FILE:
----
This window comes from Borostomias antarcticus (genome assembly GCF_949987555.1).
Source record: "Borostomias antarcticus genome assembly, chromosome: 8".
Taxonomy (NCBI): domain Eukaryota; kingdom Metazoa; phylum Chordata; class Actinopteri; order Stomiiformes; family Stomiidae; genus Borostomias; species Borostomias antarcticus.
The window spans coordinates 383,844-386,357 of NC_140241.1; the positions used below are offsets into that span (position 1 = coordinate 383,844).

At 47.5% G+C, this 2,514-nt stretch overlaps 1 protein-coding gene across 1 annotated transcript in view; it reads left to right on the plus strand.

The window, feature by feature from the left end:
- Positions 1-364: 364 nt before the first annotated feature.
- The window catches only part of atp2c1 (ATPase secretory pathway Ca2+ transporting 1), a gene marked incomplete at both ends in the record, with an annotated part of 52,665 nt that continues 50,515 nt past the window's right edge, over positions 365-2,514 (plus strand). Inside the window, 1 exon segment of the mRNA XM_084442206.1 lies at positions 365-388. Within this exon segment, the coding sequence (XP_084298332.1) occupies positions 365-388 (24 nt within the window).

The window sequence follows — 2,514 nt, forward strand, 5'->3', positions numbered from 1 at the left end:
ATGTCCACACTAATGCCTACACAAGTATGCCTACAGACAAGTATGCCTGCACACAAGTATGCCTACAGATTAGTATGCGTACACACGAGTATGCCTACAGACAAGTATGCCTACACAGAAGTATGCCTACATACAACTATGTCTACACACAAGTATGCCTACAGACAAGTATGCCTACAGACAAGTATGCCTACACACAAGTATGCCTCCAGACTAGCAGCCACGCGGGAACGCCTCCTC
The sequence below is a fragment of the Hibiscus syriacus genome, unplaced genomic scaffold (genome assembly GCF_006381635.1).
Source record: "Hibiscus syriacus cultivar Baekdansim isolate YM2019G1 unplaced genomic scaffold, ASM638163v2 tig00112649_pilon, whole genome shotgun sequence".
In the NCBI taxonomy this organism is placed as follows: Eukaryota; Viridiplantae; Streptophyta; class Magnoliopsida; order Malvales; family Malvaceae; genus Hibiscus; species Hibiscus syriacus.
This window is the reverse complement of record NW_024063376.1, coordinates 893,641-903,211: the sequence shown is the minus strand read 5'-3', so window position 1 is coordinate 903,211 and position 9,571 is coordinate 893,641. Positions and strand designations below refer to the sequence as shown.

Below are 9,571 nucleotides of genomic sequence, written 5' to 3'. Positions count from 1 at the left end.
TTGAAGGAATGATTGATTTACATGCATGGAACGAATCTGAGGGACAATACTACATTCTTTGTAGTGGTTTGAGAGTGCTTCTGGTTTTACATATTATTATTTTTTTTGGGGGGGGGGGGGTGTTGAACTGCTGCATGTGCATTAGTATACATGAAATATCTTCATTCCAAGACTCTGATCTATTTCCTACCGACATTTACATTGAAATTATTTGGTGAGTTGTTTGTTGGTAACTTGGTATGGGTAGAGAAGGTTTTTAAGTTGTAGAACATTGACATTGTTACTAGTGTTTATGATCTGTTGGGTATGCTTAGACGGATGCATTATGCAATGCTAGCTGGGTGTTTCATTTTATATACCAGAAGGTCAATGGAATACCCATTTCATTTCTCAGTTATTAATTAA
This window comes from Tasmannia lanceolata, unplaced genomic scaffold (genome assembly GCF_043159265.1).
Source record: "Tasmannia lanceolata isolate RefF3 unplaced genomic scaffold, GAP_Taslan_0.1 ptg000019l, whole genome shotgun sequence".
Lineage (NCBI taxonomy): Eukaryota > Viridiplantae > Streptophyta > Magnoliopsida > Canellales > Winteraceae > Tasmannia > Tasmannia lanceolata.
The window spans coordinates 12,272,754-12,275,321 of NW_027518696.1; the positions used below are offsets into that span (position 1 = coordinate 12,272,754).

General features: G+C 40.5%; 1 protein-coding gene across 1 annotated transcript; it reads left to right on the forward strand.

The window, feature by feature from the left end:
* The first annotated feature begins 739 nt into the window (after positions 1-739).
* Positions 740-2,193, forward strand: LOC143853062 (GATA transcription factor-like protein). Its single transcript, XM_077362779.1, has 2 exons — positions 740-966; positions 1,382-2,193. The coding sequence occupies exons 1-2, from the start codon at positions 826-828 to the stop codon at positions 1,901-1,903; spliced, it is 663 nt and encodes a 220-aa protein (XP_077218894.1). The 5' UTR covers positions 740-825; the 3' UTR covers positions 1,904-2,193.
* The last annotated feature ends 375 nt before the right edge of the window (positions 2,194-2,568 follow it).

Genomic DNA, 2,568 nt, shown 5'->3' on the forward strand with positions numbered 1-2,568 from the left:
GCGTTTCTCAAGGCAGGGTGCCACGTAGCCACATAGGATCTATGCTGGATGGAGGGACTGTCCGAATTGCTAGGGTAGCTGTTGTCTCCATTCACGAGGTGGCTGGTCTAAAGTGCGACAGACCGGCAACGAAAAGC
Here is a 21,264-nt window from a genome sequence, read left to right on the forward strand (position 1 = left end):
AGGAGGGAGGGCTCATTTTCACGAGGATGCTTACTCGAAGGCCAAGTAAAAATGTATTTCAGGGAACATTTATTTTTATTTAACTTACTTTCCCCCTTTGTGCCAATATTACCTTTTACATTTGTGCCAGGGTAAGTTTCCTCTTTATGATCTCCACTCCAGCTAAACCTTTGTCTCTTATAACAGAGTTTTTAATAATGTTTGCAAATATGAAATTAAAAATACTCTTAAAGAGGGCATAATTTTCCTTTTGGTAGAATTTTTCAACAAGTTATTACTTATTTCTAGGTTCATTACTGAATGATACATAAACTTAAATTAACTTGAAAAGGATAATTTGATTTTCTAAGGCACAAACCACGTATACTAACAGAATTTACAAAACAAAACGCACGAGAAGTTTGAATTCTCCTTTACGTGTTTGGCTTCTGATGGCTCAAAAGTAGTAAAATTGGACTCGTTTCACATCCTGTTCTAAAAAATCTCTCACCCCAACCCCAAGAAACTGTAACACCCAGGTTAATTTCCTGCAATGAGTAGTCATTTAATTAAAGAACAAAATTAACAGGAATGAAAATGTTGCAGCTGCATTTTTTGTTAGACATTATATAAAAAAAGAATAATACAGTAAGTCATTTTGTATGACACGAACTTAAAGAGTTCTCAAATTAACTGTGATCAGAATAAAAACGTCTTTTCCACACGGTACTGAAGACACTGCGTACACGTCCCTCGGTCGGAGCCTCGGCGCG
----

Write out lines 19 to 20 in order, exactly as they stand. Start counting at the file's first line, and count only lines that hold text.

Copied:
Lineage (NCBI taxonomy): Eukaryota > Viridiplantae > Streptophyta > Magnoliopsida > Canellales > Winteraceae > Tasmannia > Tasmannia lanceolata.
The window spans coordinates 12,272,754-12,275,321 of NW_027518696.1; the positions used below are offsets into that span (position 1 = coordinate 12,272,754).